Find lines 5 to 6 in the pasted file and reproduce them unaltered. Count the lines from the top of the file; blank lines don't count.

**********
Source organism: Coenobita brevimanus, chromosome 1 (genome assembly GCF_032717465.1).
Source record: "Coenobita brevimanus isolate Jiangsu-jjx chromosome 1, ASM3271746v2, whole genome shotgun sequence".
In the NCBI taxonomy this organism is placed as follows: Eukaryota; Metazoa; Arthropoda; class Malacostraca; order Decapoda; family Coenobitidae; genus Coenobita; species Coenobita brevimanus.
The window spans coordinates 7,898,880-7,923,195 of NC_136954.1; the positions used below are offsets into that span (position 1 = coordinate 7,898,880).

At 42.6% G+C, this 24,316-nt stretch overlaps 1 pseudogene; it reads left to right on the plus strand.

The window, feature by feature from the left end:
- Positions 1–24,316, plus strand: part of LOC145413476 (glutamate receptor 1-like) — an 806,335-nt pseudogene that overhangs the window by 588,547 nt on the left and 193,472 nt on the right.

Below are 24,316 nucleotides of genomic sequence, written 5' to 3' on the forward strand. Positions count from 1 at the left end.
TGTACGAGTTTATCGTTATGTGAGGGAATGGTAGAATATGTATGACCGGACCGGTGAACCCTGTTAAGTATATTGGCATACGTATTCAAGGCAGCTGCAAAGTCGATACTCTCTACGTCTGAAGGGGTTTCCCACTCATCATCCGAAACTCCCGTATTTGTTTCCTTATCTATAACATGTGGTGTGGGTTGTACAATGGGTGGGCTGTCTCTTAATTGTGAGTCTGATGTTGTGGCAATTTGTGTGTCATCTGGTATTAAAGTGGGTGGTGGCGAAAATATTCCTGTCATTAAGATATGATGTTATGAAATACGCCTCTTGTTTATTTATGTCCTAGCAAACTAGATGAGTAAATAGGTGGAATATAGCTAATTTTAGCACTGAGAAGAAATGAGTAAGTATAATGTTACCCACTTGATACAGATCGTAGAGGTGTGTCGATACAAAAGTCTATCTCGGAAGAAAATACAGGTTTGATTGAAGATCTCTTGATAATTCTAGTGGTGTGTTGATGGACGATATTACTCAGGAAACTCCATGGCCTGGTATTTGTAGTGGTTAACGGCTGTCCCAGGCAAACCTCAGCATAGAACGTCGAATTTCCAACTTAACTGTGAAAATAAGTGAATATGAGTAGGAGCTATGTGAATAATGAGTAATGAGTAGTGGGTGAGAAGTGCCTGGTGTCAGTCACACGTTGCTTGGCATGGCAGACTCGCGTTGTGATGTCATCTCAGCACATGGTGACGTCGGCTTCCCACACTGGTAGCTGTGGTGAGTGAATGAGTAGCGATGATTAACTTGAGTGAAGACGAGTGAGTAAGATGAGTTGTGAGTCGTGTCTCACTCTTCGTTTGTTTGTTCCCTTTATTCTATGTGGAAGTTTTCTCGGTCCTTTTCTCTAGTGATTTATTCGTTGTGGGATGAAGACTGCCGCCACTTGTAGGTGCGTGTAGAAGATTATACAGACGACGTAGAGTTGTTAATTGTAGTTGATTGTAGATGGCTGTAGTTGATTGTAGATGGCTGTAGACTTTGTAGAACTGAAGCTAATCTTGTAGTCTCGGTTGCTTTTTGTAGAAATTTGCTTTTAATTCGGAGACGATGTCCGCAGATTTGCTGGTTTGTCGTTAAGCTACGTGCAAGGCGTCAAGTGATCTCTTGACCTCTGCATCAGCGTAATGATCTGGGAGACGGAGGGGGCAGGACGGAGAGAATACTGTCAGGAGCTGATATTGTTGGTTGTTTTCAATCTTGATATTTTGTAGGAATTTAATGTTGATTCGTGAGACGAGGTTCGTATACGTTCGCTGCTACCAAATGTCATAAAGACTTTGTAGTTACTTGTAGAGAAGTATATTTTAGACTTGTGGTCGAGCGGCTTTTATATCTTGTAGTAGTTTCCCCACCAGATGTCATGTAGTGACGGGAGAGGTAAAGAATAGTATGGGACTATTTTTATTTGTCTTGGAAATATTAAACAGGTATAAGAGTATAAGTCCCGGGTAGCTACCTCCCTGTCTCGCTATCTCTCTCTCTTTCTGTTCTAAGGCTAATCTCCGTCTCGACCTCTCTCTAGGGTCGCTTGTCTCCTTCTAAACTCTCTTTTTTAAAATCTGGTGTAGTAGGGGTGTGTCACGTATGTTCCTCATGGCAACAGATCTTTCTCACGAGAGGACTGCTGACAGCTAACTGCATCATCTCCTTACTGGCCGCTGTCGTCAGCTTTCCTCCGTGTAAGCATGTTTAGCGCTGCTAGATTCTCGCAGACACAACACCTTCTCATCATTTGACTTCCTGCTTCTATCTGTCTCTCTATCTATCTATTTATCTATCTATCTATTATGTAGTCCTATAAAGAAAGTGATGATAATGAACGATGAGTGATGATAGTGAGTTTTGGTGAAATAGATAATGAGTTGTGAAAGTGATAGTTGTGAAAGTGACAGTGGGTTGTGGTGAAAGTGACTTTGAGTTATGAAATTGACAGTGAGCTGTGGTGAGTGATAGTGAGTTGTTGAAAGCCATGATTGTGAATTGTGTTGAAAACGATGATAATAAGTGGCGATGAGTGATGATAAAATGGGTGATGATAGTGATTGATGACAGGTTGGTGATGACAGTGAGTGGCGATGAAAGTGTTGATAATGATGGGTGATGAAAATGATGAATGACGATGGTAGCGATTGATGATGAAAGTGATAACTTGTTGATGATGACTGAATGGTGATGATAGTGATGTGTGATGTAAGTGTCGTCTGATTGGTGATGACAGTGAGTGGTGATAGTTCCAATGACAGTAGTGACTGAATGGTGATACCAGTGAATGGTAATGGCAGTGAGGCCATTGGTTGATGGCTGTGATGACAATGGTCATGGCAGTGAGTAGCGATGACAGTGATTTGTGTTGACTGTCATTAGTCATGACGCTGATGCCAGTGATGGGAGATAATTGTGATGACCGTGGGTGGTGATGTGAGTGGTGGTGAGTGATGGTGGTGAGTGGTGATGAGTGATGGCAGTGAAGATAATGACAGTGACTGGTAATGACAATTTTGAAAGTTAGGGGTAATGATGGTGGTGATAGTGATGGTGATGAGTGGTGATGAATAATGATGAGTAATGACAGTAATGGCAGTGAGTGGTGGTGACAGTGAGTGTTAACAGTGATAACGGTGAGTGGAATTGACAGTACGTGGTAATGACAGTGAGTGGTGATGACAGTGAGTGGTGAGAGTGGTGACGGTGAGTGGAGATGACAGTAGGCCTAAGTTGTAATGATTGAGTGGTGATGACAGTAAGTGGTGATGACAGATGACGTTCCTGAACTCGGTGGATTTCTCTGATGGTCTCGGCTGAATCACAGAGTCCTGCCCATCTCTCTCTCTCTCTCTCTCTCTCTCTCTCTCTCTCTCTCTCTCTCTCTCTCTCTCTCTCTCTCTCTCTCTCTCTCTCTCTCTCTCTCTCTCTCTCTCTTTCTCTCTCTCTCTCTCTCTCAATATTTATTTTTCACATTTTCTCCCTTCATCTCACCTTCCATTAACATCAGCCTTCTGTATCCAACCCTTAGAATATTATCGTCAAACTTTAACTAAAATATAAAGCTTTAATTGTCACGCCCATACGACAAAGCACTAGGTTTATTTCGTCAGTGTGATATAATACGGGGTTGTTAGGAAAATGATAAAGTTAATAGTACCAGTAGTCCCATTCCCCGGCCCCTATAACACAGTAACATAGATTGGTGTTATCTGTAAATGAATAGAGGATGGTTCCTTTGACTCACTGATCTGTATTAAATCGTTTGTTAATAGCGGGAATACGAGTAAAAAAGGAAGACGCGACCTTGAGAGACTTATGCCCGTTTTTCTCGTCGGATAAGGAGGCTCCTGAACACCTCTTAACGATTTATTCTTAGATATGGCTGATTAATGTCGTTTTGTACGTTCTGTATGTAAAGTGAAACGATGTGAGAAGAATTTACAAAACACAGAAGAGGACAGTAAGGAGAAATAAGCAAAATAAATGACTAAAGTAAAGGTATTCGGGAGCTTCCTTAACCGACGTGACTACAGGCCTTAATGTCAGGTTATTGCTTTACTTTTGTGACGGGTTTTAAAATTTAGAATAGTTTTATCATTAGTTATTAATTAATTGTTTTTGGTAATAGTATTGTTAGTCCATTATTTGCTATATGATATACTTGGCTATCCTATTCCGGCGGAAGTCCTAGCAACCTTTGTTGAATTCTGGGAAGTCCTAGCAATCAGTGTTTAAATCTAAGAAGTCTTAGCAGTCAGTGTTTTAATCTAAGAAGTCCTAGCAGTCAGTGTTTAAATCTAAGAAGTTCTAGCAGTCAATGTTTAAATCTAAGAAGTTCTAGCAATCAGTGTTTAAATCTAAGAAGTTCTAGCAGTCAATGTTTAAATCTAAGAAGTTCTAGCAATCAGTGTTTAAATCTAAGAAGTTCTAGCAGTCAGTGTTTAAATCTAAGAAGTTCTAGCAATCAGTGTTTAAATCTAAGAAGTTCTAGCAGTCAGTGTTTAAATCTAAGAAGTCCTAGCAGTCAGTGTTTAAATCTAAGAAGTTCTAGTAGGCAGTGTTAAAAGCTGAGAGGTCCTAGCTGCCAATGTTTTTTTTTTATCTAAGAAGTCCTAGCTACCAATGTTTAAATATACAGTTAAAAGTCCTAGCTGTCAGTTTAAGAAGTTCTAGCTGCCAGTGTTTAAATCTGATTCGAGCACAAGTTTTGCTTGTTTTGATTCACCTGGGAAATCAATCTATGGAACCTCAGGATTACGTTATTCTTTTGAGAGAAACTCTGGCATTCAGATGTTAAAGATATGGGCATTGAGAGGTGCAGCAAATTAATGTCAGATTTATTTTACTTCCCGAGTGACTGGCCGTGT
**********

At 42.6% G+C, this 24,316-nt stretch overlaps 1 pseudogene; it reads left to right on the plus strand.

The window, feature by feature from the left end: